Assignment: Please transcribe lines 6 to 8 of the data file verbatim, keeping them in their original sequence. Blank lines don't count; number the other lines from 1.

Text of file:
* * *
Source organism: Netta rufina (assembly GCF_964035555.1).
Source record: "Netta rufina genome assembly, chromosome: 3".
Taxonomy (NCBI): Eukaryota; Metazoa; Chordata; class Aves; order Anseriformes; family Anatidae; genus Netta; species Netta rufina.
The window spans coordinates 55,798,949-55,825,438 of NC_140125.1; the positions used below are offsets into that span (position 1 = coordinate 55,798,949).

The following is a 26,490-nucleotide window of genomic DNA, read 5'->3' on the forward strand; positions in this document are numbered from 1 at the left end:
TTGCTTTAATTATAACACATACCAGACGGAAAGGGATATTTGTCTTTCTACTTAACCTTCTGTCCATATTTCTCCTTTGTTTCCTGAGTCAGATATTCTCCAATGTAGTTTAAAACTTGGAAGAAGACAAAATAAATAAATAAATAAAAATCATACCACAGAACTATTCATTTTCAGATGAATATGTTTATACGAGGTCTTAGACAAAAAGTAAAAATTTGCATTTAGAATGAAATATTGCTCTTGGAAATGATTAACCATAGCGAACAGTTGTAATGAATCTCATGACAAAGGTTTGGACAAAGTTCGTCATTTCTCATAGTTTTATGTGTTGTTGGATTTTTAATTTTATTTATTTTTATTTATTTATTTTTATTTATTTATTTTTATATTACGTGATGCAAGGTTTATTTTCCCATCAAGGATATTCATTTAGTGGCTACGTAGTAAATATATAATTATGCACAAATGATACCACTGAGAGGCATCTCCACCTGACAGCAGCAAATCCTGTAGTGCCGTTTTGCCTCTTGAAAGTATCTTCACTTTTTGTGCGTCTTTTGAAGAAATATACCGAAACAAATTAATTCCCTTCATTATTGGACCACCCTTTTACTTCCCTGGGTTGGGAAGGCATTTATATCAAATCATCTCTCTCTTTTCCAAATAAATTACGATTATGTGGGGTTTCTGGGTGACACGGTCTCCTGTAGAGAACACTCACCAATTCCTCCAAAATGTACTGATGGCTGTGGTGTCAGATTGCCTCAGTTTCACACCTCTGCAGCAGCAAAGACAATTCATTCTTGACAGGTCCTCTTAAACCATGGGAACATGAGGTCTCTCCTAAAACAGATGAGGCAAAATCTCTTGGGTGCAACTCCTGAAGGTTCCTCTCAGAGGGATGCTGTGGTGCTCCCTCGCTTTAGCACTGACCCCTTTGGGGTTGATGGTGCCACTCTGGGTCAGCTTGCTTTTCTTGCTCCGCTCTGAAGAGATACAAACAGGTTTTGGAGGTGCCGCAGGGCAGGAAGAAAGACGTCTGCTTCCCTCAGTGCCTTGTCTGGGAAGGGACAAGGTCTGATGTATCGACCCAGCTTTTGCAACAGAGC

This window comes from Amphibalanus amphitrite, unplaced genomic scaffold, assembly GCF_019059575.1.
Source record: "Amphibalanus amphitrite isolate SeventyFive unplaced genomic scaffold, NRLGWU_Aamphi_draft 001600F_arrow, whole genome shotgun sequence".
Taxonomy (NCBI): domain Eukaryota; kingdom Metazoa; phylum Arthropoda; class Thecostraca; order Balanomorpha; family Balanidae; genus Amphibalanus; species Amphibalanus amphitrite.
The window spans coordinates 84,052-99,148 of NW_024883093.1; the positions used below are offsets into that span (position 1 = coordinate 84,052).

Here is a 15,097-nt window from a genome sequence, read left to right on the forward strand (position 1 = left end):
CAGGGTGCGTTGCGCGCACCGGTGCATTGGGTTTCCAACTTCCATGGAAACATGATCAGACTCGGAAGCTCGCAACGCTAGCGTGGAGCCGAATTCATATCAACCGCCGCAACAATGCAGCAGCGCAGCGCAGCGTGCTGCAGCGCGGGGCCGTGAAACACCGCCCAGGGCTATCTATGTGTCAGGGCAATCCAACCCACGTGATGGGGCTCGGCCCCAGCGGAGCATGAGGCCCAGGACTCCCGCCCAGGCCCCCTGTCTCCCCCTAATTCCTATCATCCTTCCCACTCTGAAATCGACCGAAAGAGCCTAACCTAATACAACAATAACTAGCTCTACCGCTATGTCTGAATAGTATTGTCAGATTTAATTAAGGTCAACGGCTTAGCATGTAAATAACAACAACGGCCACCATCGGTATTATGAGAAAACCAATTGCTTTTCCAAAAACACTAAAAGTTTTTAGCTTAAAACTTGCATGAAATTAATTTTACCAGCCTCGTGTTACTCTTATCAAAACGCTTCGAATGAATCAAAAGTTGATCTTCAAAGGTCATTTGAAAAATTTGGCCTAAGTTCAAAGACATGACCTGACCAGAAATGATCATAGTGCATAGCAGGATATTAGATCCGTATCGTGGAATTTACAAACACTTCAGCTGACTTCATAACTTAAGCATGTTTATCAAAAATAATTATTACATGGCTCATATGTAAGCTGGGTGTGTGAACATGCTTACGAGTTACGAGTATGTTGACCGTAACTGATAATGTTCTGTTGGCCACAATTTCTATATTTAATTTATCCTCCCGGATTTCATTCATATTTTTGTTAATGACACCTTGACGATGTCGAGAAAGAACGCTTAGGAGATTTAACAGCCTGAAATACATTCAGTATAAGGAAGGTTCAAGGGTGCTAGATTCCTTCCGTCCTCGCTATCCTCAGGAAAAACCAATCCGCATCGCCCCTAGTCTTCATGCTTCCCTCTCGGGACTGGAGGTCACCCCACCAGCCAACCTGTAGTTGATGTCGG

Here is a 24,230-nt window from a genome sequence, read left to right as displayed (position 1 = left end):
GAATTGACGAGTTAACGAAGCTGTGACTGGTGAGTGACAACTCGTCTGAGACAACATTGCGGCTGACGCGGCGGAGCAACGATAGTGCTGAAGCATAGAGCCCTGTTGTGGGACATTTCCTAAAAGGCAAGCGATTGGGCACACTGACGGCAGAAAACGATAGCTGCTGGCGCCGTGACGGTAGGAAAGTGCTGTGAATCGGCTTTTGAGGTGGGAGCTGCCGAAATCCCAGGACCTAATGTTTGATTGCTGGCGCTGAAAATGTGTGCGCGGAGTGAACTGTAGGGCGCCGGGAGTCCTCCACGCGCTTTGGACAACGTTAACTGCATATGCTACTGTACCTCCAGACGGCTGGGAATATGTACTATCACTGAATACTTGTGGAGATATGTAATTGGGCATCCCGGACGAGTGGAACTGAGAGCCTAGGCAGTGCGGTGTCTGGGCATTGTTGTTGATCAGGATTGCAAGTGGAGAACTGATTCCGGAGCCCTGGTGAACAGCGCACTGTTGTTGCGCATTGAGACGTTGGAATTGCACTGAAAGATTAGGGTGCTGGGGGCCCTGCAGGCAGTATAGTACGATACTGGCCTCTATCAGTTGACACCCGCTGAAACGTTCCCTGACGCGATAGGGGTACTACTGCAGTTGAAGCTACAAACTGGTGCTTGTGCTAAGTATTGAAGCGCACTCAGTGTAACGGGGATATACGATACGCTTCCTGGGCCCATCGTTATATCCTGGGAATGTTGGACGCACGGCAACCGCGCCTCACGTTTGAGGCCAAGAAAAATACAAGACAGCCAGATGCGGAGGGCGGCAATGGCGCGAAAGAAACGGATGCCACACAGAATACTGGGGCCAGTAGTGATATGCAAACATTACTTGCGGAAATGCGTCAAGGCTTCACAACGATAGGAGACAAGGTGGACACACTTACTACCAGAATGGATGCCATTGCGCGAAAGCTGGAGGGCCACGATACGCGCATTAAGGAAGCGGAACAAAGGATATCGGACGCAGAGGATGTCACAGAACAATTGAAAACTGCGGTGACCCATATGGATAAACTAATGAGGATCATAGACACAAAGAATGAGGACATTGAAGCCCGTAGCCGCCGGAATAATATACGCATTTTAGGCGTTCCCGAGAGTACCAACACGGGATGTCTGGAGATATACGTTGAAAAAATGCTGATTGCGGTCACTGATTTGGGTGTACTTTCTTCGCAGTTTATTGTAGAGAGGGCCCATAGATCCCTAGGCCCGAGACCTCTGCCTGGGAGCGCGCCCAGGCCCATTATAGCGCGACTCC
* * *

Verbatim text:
TTGCTTTAATTATAACACATACCAGACGGAAAGGGATATTTGTCTTTCTACTTAACCTTCTGTCCATATTTCTCCTTTGTTTCCTGAGTCAGATATTCTCCAATGTAGTTTAAAACTTGGAAGAAGACAAAATAAATAAATAAATAAAAATCATACCACAGAACTATTCATTTTCAGATGAATATGTTTATACGAGGTCTTAGACAAAAAGTAAAAATTTGCATTTAGAATGAAATATTGCTCTTGGAAATGATTAACCATAGCGAACAGTTGTAATGAATCTCATGACAAAGGTTTGGACAAAGTTCGTCATTTCTCATAGTTTTATGTGTTGTTGGATTTTTAATTTTATTTATTTTTATTTATTTATTTTTATTTATTTATTTTTATATTACGTGATGCAAGGTTTATTTTCCCATCAAGGATATTCATTTAGTGGCTACGTAGTAAATATATAATTATGCACAAATGATACCACTGAGAGGCATCTCCACCTGACAGCAGCAAATCCTGTAGTGCCGTTTTGCCTCTTGAAAGTATCTTCACTTTTTGTGCGTCTTTTGAAGAAATATACCGAAACAAATTAATTCCCTTCATTATTGGACCACCCTTTTACTTCCCTGGGTTGGGAAGGCATTTATATCAAATCATCTCTCTCTTTTCCAAATAAATTACGATTATGTGGGGTTTCTGGGTGACACGGTCTCCTGTAGAGAACACTCACCAATTCCTCCAAAATGTACTGATGGCTGTGGTGTCAGATTGCCTCAGTTTCACACCTCTGCAGCAGCAAAGACAATTCATTCTTGACAGGTCCTCTTAAACCATGGGAACATGAGGTCTCTCCTAAAACAGATGAGGCAAAATCTCTTGGGTGCAACTCCTGAAGGTTCCTCTCAGAGGGATGCTGTGGTGCTCCCTCGCTTTAGCACTGACCCCTTTGGGGTTGATGGTGCCACTCTGGGTCAGCTTGCTTTTCTTGCTCCGCTCTGAAGAGATACAAACAGGTTTTGGAGGTGCCGCAGGGCAGGAAGAAAGACGTCTGCTTCCCTCAGTGCCTTGTCTGGGAAGGGACAAGGTCTGATGTATCGACCCAGCTTTTGCAACAGAGC

This window comes from Amphibalanus amphitrite, unplaced genomic scaffold, assembly GCF_019059575.1.
Source record: "Amphibalanus amphitrite isolate SeventyFive unplaced genomic scaffold, NRLGWU_Aamphi_draft 001600F_arrow, whole genome shotgun sequence".